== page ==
The following is a true incident from my own research.
A few years ago, I was engaged in in-depth research on a particular family name in order to write a book about them. One individual was particularly well documented.
Reverend John H. TAGG was born in England in 1824 and immigrated to the U.S. in 1836 with his parents and siblings.. He was listed in school tax lists in Portage County, Ohio. He worked his way through seminary school and became a minister in the Methodist Episcopal Church. His itinerant ministry is well documented at the Archives of Ohio Methodist Church at Ohio Wesleyan. In the early years he traveled on horseback to visit his various assigned churches, often crossing flooded rivers. Later he was reassigned to a new church every 18 months.
|This portrait of John Tagg hangs in the hallway of the|
United Methodist Church in Pomfrey, New York.
Finding this portrait was serendipitous. My sisters, daughters and I were visiting the Chautauqua region of New York. We stopped in the town of Pomfrey which was having a street market so we could lunch. We decided to get a meal that was being offered by the United Methodist church. Knowing that Rev. John Tagg had served in the area, I asked the lady dishing up our food if the church had any history on the preachers who had served the local churches in the 1800's. She asked me who I was looking for and I gave her John's name. "Follow me," she said. She led us through a circuitous root from the church's basement up to the hallway outside the current minister's office. There in the dimly lit hallway was a series of portraits of early preachers for the church. And there we found the above portrait of Rev. J. H. Tagg. We all got goosebumps. And all because we decided to stop for lunch.
John married a school teacher, Laura Ann Lilly, in 1846 and was listed with her in Portage County, Ohio in the 1850 census. By the 1860 Pennsylvania census, the small family consisted of the Reverend, his wife, Laura, 7 year old Alice and 1 year old baby “Clampa”. “Clampa” might have been a nickname because throughout the rest of her life she was known as Clara. The reverend lived a long life, finally dying in 1911.
|1860 West Greenville, Mercer County, Pennsylvania Census taken 11 June 1860.|
Clara’s life was also well documented, as she became a teacher like her mother. She rose through the ranks in Ohio schools, and spoke at many of the teachers' conferences in the state. She eventually became a principal, and after her marriage at a relatively late age, became a Cleveland Public School Board Member. At one time there was a Cleveland elementary school named after her.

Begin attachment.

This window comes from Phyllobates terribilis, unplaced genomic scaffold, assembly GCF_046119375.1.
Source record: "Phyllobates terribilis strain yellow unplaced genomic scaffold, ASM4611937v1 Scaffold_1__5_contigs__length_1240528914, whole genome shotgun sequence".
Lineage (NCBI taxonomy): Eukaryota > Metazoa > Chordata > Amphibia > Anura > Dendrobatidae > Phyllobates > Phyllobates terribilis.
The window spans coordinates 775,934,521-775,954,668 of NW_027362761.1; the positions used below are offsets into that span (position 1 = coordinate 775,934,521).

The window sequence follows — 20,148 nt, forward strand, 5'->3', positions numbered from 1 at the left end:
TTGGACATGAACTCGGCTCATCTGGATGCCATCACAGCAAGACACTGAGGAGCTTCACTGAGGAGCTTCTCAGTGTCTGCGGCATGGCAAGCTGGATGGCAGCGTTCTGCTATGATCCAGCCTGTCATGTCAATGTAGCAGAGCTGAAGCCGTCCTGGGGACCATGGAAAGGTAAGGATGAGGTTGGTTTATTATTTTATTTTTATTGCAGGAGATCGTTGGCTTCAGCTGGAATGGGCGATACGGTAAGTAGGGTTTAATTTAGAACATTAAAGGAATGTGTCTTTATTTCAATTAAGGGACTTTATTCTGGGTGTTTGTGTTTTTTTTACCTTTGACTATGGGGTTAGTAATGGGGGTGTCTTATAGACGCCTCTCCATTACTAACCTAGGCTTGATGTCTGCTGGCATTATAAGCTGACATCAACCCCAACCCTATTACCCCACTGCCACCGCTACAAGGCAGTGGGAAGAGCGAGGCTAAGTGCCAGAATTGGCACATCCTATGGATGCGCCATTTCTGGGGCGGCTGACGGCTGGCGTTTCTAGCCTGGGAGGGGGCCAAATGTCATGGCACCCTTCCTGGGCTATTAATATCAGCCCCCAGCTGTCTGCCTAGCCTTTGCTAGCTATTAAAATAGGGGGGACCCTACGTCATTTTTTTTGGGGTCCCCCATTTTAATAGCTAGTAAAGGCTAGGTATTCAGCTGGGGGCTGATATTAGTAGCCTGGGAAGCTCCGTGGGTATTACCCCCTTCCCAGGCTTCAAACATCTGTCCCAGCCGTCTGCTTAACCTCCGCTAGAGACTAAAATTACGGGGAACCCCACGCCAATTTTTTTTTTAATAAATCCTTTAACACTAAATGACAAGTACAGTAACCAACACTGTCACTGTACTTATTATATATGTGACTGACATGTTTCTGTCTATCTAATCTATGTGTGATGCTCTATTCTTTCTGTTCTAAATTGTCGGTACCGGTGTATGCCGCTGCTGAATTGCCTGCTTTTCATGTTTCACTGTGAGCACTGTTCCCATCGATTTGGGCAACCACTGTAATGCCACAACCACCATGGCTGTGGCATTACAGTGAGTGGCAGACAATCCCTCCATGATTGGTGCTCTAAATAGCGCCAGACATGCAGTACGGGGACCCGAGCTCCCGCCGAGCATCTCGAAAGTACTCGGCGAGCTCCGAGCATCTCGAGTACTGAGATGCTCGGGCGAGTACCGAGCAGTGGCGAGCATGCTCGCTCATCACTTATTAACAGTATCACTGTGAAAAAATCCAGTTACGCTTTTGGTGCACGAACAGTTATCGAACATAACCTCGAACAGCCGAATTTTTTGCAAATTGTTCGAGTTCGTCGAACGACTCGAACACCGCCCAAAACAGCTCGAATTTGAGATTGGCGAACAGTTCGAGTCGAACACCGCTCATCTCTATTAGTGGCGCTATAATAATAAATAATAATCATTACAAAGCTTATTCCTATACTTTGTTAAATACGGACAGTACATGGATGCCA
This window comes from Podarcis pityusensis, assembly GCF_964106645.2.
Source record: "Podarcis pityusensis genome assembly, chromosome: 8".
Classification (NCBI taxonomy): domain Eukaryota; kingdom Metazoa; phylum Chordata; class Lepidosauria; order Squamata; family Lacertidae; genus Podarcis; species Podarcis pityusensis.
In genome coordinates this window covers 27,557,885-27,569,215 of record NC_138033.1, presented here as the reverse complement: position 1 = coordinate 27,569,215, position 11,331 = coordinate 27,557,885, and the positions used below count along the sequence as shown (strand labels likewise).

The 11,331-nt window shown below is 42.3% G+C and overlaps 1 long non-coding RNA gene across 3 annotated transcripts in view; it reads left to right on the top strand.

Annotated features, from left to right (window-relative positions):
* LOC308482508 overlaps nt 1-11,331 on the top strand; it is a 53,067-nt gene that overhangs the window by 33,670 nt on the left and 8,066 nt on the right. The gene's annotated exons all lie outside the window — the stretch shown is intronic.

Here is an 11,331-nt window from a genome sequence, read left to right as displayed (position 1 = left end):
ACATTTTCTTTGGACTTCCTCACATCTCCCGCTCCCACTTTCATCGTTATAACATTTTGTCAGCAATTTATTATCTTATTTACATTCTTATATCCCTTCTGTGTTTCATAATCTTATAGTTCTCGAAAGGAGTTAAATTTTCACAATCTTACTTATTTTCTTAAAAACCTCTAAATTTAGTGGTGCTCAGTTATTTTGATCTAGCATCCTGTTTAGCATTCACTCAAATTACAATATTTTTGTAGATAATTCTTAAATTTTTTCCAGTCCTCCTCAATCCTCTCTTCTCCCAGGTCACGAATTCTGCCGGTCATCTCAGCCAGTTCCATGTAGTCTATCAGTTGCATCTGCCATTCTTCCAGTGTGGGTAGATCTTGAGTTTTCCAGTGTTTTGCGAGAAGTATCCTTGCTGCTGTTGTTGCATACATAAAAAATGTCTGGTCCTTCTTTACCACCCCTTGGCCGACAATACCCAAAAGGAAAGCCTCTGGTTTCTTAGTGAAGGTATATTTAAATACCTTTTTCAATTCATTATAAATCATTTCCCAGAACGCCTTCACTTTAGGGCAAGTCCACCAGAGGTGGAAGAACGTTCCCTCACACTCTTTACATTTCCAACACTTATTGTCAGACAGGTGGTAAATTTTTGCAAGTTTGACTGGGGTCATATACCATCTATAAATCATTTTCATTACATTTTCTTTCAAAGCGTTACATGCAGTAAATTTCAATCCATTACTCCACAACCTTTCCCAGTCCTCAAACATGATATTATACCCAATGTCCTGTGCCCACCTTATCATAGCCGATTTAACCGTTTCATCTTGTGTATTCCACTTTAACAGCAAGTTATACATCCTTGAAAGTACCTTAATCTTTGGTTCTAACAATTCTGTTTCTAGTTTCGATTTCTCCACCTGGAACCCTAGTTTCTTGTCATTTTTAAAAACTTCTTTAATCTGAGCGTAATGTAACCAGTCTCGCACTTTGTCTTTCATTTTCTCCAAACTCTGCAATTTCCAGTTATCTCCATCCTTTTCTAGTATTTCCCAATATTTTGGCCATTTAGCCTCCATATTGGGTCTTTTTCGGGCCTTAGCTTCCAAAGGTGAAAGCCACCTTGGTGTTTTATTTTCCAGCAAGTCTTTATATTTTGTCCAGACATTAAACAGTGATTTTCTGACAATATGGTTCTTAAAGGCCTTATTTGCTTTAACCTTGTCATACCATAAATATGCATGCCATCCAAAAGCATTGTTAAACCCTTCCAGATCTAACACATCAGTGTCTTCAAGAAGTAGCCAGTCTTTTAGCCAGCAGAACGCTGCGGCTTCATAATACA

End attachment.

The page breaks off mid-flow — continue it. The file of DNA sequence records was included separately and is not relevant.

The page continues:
|Picture from the 1 November 1924|
Cleveland Plain Dealer
But Alice? After the brief appearance in the 1860 census, she disappeared. She was not in any other census records. Her sister’s and her parent’s life stories and obituaries make no reference to her, as if she never existed. What became of Alice? Why did she disappear?
One evening while working on this mystery, my sister Sara called. She listened to my frustration with the lack of evidence. I wondered out loud if the young girl had a disability that caused her parents to send her away and never mention her, or if she died. My sister, who is NOT a genealogist, listened politely and made comforting sounds on the phone. We finished our phone conversation and I went back to my unproductive search.
Half an hour later, Sara called back, “I think I found Alice!” she exclaimed. “What?” “Where?” and “How?” were my confused responses. Just by using a different search engine (I had used Google, she used Bing), Sara had found a cemetery listing for Alice TAGG in Conneautville, PA, one of the many locations her father had served as a minister. She had died in October of 1860, just months after her appearance in the census records.
Serendipity? Or Something More?
The family and I planned a visit to the cemetery to confirm that this Alice TAGG was the one we were looking for.
We arrived in the early afternoon. The cemetery is a sprawling location on the edge of town. We drove around a little bit and parked. Knowing that the tombstone would be old, I headed for the older part of the cemetery. My family spread out to other sections.
After searching only about 1/2 hour, I located her grave. My family joined me at the stone..
We stood in front of the tombstone. I had brought a picture of her father and a spray of lavender blossoms. My daughter had made an old fashioned yarn doll. As we placed these items at the base of the stone, we noticed that the surrounding stones were all for older adults. No children's stones were nearby. I realized that Alice was buried among strangers. Her father's frequent re-assignments would not have allowed her to form great friendships. And she certainly wouldn't have known the people buried around her. The fact that none of her families records ever mentioned her made us very sad for the little girl.
Just then, about twenty feet away, a commotion erupted in some nearby trees. Glancing up to see what was happening, we saw 4-5 bluebirds cavorting in the trees.
Had Alice heard??
I have blogged about serendipity in genealogy research before: